So, two months after the February report, the ECHR has acted so as to only confirm the concerns contained therein: by electing a man Dr. Puppinck calls “the most controversial judge”—Bulgarian Yonko Grozev—to the important post of “section president.”. Why does Puppinck find Grozev “most controversial?” He writes:
“Grozev has spent his entire career as a lawyer and activist in NGOs close to George Soros or financed by him, until he became one of the world leaders of the Open Society branch specialising in the use of judicial institutions for political purposes (the Open Society Justice Initiative). He became known, inter alia, as a lawyer for a group of punk women (Pussy Riot) who committed a sacrilegious act in Moscow Cathedral.”
To be clear, we at iFamNews are strongly convinced that everyone has he right to a defense attorney. (This is, in fact, one of the most luminous legacies given to the world civilization by the Middle Ages, including the Inquisition, as the Italian-American specialist John Tedeschi clearly highlights in his The Prosecution of Heresy: Collected Studies on the Inquisition in Early Modern Italy.) And we know all too well that only despotisms and totalitarianisms deny this important right of a competent legal defense. Nevertheless, these facts about Grozev do provoke our journalistic curiosity.
As Dr. Puppincnk further details, “Already in 2014, the modalities of [Grozev’s] nomination in Strasbourg had been challenged, as three members of the Bulgarian selection committee were his NGO fellows. A complaint to the Council of Europe by a local organisation about the irregularity of the selection procedure was dismissed.” And the irregularities run deeper: Mr. Grozev, says Puppinck, was an “activist”, with “no experience as a magistrate (like the majority of the judges in Strasbourg),” when he was appointed as a judge on the ECHR. Then, “[s]hortly after his election, his new colleagues ruled in his favour in the Pussy Riot case and ordered Russia to pay him, as is customary, substantial compensation.”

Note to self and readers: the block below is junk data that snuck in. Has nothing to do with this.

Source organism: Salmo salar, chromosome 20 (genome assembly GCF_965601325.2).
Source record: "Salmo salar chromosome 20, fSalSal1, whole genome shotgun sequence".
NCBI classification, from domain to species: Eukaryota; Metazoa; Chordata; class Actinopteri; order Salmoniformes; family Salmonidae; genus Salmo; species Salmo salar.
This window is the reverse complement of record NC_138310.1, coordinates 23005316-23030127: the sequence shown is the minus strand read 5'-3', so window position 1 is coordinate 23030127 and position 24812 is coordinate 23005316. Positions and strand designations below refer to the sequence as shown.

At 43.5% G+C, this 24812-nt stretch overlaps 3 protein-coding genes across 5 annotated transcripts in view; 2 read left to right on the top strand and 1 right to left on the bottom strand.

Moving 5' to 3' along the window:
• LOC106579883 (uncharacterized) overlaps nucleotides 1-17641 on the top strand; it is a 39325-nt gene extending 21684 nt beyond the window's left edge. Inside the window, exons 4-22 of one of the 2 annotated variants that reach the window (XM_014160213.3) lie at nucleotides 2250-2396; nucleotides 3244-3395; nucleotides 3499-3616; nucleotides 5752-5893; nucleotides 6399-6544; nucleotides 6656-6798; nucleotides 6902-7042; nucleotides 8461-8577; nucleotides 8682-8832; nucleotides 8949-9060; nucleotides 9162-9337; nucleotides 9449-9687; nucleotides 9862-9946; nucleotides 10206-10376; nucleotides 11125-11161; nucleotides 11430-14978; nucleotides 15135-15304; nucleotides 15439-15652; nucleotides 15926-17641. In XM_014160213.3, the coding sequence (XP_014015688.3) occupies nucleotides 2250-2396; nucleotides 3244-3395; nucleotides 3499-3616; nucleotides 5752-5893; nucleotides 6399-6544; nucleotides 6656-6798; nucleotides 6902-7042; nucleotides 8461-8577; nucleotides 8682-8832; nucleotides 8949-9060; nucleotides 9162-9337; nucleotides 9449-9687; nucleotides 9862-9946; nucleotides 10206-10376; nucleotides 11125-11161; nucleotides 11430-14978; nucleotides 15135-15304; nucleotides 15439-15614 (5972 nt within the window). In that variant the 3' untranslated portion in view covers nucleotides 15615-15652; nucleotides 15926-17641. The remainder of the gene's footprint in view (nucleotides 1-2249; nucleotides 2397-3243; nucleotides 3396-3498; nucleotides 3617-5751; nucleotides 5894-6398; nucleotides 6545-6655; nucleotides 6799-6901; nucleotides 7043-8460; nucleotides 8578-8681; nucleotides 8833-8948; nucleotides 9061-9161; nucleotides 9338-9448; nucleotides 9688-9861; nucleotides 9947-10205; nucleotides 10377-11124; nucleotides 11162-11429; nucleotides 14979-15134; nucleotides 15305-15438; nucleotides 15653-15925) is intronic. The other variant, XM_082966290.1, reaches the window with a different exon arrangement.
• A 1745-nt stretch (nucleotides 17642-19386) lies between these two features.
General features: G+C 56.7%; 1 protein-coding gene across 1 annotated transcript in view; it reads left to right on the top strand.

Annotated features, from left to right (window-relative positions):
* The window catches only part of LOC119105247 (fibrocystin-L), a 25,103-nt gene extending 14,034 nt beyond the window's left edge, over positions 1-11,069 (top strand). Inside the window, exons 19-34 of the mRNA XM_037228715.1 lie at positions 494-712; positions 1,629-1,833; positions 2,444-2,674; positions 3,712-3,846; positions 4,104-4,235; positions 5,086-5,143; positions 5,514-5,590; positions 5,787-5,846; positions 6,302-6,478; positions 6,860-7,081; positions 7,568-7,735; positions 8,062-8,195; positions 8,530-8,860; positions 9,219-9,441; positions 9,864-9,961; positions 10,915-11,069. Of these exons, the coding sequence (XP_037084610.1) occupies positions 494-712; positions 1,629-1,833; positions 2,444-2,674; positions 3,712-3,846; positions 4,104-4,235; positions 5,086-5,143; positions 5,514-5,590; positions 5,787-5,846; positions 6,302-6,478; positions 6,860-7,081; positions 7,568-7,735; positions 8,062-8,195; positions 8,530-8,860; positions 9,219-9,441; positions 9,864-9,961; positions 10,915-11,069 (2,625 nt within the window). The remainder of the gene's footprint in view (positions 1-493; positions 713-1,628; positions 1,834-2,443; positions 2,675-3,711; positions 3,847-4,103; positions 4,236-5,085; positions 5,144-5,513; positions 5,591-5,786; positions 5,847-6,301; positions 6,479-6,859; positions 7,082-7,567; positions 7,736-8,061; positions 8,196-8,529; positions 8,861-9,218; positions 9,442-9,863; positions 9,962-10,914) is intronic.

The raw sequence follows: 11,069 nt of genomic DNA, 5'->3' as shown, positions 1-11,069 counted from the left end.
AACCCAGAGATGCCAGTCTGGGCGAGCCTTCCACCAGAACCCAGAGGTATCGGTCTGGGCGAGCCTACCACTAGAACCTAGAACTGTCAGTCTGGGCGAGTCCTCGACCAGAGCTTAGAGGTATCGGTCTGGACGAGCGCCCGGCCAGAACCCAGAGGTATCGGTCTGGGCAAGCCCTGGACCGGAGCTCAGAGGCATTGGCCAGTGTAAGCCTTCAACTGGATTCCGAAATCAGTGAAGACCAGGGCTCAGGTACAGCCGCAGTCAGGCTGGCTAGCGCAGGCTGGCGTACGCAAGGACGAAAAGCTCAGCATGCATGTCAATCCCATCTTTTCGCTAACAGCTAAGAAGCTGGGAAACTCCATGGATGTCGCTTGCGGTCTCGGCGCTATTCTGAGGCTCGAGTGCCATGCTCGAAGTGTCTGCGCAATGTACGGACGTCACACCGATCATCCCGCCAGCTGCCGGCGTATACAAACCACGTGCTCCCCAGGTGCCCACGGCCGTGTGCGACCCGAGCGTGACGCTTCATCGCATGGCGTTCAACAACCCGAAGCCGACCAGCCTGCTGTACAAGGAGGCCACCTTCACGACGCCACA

Advancing Even Higher
Once Mr. Grozev had been nominated as a judge, Puppinck explains, several cases came up “which he had brought before the ECHR himself as a lawyer, or which had been brought by his former NGOs.” Puppinck says that while in 9 such cases Grozev recused himself, “he still participated in the judgment of at least 10 other cases brought or supported by NGOs which he himself had founded or directed until recently.” Puppinck provides a listing of these cases. Puppinck goes on, “such conduct constitutes a serious and repeated breach of a judge’s basic ethical obligations” and “in any state governed by the rule of law, the [subject] of such breaches would be liable to severe disciplinary sanctions.” The Bulgarian Ministry of Justice even publicly raised the possibility of Mr. Grozev’s dismissal, though it left the matter to the ECHR itself to decide.
Now, though, Grozev has advanced even higher in the ECHR, as he “will head one of the five sections of the Court, will exercise general management powers within the Court, and will systematically sit in the most important cases.” He will also have power within his section to decide “alone, on a case-by-case basis, whether to invite, allow or refuse the intervention of NGOs in cases.” Not a bad gig, if you can get it…